Tools Matter

gcjx is a moderately-sized C++ program, 73,000 lines as counted by
wc. On this machine, even when taking advantage of g++’s
precompiled header feature, it takes 14 minutes to build.

By way of contrast, using jikes to build the 900,000 lines of java
code in Classpath takes 15 seconds on the same machine.

Now, in some ways this is not a fair comparison. Although I
compiled gcjx with -g and thus avoided many
optimizations, it is still more expensive to generate object code than
bytecode. Also, as plenty of people will tell you, C++ is a more
expressive language than Java, and so you should expect to pay for
that. Nevertheless we’re talking about a more than 650x slowdown for
using C++.

For me there is no question: the added power of C++ does not come
close to compensating for the time spent waiting for my builds to
complete. Some changes will introduce a 10 minute bubble into my
workflow — this has a noticeable effect on my concentration.

On the other hand, when working on Classpath and Mauve in Eclipse,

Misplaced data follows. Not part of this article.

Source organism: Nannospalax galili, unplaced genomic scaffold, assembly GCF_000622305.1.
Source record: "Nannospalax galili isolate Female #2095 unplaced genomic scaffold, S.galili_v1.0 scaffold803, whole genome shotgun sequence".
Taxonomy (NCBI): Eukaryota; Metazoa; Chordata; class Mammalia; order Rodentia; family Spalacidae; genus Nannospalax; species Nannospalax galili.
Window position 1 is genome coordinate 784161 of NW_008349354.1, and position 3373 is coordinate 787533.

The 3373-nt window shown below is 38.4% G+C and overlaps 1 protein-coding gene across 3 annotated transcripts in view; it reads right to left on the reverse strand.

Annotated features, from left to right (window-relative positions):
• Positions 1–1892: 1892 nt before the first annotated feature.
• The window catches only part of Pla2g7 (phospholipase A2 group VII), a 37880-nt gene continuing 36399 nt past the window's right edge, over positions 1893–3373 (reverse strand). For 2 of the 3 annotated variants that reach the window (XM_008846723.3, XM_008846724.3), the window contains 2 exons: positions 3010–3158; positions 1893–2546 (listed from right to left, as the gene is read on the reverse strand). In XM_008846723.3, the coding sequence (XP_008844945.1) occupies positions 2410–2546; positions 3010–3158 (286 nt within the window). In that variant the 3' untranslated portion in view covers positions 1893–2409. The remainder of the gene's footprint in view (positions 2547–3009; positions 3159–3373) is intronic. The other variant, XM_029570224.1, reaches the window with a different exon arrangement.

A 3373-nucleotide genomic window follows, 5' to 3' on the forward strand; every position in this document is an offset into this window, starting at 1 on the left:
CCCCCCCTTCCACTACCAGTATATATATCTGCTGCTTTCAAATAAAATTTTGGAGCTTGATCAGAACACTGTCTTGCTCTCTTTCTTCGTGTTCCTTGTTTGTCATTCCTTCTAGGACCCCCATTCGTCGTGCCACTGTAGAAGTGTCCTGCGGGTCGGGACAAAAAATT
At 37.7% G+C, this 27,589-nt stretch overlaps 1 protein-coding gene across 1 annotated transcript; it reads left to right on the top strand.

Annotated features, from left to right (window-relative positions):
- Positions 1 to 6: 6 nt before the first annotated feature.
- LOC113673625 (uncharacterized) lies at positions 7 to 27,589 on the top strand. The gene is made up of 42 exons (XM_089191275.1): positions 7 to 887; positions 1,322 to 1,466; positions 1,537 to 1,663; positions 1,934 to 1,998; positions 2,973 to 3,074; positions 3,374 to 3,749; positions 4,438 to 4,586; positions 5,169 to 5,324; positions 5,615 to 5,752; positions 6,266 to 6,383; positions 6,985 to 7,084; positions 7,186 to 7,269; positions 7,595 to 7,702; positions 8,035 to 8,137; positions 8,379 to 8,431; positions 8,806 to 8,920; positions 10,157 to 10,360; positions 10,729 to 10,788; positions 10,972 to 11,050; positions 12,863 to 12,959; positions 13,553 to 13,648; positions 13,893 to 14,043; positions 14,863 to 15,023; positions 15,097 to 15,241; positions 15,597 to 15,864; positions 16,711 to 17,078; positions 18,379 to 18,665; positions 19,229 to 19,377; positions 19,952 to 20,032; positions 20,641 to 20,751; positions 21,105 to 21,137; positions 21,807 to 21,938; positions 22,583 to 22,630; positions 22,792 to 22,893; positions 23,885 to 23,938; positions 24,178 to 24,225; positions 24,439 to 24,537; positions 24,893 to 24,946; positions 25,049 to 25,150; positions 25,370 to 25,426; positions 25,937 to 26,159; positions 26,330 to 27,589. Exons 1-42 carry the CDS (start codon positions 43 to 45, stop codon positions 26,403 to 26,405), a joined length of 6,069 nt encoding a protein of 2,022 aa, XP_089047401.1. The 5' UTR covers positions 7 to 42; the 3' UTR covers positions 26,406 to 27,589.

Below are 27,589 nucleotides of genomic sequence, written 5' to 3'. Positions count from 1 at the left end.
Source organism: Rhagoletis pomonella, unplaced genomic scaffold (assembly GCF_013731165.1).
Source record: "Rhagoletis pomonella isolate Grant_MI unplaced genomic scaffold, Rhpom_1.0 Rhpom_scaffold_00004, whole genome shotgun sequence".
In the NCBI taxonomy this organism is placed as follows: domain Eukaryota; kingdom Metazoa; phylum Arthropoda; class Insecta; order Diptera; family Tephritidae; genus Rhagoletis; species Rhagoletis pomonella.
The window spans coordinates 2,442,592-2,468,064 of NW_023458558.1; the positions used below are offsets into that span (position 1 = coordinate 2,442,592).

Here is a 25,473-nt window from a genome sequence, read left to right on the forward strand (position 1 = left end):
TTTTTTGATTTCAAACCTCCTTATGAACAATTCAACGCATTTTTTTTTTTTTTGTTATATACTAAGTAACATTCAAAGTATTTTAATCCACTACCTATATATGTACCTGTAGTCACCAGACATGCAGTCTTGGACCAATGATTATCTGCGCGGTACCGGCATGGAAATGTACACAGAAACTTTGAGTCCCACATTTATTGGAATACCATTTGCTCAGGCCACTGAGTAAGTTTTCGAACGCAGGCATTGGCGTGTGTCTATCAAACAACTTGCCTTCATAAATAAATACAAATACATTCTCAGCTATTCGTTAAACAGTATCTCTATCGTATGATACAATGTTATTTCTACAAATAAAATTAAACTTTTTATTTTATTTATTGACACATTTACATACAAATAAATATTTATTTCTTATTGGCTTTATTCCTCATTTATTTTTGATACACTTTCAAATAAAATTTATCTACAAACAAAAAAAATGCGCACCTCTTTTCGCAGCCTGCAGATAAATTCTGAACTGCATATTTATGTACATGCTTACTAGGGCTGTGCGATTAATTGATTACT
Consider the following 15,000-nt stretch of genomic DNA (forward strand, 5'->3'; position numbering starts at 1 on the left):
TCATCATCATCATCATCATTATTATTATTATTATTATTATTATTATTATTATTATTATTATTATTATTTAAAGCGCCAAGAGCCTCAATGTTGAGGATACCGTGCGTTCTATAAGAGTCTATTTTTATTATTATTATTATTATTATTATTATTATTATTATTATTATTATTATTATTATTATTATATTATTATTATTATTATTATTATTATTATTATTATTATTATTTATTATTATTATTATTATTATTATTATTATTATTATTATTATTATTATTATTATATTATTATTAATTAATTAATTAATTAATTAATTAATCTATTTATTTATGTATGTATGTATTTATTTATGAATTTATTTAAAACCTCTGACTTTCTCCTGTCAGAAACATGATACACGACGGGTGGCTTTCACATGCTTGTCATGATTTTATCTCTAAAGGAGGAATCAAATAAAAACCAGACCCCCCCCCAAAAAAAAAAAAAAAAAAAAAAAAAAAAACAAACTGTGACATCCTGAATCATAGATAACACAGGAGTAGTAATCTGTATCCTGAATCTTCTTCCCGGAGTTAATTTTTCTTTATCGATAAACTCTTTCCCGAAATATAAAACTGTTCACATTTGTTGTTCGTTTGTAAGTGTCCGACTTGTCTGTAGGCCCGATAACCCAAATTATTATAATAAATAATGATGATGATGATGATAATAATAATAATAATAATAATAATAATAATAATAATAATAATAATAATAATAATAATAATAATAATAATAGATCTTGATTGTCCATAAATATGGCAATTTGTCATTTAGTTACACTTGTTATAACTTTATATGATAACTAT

my changes are essentially ready immediately. For the last buglet I
worked on, I would simply work on the code in Classpath, or the test
case in Mauve, save my changes, and then, without pausing, switch
windows and run jamvm on the test.

I’m not really familiar enough with other C++ compilers on other
platforms to know where the fault for this lies — maybe other
compilers are a lot faster than g++. Though once you fix g++ you also
have to look at the linker, which seems to be another big time waster.

Naturally, tool performance is just one part of the whole
productivity story. That said, fast tools matter a lot, a lot more
than I used to think.

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